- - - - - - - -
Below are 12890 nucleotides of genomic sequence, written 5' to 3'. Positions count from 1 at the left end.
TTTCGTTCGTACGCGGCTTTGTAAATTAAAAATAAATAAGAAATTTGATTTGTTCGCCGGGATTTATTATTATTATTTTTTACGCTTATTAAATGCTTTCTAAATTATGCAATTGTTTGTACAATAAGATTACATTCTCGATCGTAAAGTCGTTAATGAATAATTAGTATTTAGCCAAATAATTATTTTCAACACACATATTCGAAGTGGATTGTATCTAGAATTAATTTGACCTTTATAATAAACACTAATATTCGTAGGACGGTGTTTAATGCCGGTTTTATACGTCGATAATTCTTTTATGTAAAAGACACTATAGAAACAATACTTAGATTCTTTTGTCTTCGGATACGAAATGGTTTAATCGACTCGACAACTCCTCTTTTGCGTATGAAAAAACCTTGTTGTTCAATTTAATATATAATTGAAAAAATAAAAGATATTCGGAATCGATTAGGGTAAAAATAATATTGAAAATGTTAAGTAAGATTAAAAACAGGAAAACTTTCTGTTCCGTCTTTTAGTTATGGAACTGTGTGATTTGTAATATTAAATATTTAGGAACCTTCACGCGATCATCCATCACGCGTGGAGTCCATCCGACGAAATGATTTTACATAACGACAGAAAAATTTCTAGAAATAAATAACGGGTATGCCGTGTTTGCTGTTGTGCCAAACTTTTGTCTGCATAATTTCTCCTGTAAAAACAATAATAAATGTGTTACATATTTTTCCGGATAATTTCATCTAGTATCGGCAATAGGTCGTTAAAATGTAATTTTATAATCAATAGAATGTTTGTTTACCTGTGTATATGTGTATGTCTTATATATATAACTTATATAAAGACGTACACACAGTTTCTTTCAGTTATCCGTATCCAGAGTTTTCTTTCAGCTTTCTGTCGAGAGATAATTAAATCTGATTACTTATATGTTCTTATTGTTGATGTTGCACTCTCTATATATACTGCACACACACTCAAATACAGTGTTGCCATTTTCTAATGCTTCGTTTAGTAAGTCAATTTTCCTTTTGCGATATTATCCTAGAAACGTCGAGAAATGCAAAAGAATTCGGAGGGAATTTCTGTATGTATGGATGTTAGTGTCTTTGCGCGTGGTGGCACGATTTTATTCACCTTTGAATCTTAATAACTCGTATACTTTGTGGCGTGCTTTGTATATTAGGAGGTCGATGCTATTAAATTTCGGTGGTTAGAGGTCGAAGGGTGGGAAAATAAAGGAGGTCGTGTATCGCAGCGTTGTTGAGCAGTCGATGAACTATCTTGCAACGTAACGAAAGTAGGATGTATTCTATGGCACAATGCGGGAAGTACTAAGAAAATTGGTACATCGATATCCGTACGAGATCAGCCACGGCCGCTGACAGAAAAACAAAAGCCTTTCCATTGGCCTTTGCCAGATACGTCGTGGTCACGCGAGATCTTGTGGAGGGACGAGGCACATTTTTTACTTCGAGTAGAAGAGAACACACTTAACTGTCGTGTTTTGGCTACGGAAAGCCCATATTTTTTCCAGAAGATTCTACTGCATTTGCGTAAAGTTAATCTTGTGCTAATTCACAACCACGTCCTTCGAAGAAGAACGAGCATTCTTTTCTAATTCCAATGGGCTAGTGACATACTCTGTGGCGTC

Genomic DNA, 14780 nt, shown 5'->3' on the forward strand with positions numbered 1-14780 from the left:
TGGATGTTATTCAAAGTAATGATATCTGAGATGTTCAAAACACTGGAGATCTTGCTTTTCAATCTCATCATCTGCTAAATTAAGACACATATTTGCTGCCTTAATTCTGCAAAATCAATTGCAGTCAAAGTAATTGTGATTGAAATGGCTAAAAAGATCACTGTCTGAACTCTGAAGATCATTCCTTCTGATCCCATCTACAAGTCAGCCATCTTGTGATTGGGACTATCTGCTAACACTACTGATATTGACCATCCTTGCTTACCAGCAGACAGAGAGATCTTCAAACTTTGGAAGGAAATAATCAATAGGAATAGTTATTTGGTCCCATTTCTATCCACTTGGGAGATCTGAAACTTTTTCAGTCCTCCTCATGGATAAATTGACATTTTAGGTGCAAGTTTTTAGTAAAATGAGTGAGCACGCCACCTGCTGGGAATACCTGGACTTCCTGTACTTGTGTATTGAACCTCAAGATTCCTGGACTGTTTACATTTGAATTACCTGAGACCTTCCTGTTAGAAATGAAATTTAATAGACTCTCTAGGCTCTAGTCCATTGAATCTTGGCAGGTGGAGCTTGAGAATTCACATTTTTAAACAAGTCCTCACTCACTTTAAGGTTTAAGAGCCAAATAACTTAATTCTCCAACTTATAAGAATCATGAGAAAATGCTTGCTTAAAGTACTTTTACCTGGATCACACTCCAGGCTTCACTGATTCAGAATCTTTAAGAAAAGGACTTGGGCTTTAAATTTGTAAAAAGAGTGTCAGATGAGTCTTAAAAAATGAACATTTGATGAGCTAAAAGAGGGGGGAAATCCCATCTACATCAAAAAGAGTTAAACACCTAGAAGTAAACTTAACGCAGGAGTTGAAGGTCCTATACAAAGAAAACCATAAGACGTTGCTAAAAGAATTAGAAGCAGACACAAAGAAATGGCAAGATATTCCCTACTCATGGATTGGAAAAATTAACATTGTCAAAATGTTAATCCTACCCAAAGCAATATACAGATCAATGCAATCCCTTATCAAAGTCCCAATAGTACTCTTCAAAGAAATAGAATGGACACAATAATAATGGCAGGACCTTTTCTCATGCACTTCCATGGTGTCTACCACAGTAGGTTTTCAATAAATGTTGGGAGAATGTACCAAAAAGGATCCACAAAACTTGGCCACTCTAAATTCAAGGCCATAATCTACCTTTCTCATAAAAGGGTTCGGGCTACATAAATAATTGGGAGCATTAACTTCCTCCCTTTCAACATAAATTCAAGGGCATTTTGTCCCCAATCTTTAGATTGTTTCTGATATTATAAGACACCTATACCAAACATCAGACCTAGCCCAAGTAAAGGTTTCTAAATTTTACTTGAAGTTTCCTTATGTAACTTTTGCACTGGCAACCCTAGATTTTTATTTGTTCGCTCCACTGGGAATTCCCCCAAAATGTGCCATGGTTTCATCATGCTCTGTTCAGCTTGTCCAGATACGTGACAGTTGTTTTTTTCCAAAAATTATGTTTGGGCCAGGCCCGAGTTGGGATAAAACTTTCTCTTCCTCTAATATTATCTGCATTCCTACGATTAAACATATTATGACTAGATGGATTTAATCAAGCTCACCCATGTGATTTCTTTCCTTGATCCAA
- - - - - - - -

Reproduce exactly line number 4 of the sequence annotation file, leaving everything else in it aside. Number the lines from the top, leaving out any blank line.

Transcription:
TGGATGTTATTCAAAGTAATGATATCTGAGATGTTCAAAACACTGGAGATCTTGCTTTTCAATCTCATCATCTGCTAAATTAAGACACATATTTGCTGCCTTAATTCTGCAAAATCAATTGCAGTCAAAGTAATTGTGATTGAAATGGCTAAAAAGATCACTGTCTGAACTCTGAAGATCATTCCTTCTGATCCCATCTACAAGTCAGCCATCTTGTGATTGGGACTATCTGCTAACACTACTGATATTGACCATCCTTGCTTACCAGCAGACAGAGAGATCTTCAAACTTTGGAAGGAAATAATCAATAGGAATAGTTATTTGGTCCCATTTCTATCCACTTGGGAGATCTGAAACTTTTTCAGTCCTCCTCATGGATAAATTGACATTTTAGGTGCAAGTTTTTAGTAAAATGAGTGAGCACGCCACCTGCTGGGAATACCTGGACTTCCTGTACTTGTGTATTGAACCTCAAGATTCCTGGACTGTTTACATTTGAATTACCTGAGACCTTCCTGTTAGAAATGAAATTTAATAGACTCTCTAGGCTCTAGTCCATTGAATCTTGGCAGGTGGAGCTTGAGAATTCACATTTTTAAACAAGTCCTCACTCACTTTAAGGTTTAAGAGCCAAATAACTTAATTCTCCAACTTATAAGAATCATGAGAAAATGCTTGCTTAAAGTACTTTTACCTGGATCACACTCCAGGCTTCACTGATTCAGAATCTTTAAGAAAAGGACTTGGGCTTTAAATTTGTAAAAAGAGTGTCAGATGAGTCTTAAAAAATGAACATTTGATGAGCTAAAAGAGGGGGGAAATCCCATCTACATCAAAAAGAGTTAAACACCTAGAAGTAAACTTAACGCAGGAGTTGAAGGTCCTATACAAAGAAAACCATAAGACGTTGCTAAAAGAATTAGAAGCAGACACAAAGAAATGGCAAGATATTCCCTACTCATGGATTGGAAAAATTAACATTGTCAAAATGTTAATCCTACCCAAAGCAATATACAGATCAATGCAATCCCTTATCAAAGTCCCAATAGTACTCTTCAAAGAAATAGAATGGACACAATAATAATGGCAGGACCTTTTCTCATGCACTTCCATGGTGTCTACCACAGTAGGTTTTCAATAAATGTTGGGAGAATGTACCAAAAAGGATCCACAAAACTTGGCCACTCTAAATTCAAGGCCATAATCTACCTTTCTCATAAAAGGGTTCGGGCTACATAAATAATTGGGAGCATTAACTTCCTCCCTTTCAACATAAATTCAAGGGCATTTTGTCCCCAATCTTTAGATTGTTTCTGATATTATAAGACACCTATACCAAACATCAGACCTAGCCCAAGTAAAGGTTTCTAAATTTTACTTGAAGTTTCCTTATGTAACTTTTGCACTGGCAACCCTAGATTTTTATTTGTTCGCTCCACTGGGAATTCCCCCAAAATGTGCCATGGTTTCATCATGCTCTGTTCAGCTTGTCCAGATACGTGACAGTTGTTTTTTTCCAAAAATTATGTTTGGGCCAGGCCCGAGTTGGGATAAAACTTTCTCTTCCTCTAATATTATCTGCATTCCTACGATTAAACATATTATGACTAGATGGATTTAATCAAGCTCACCCATGTGATTTCTTTCCTTGATCCAA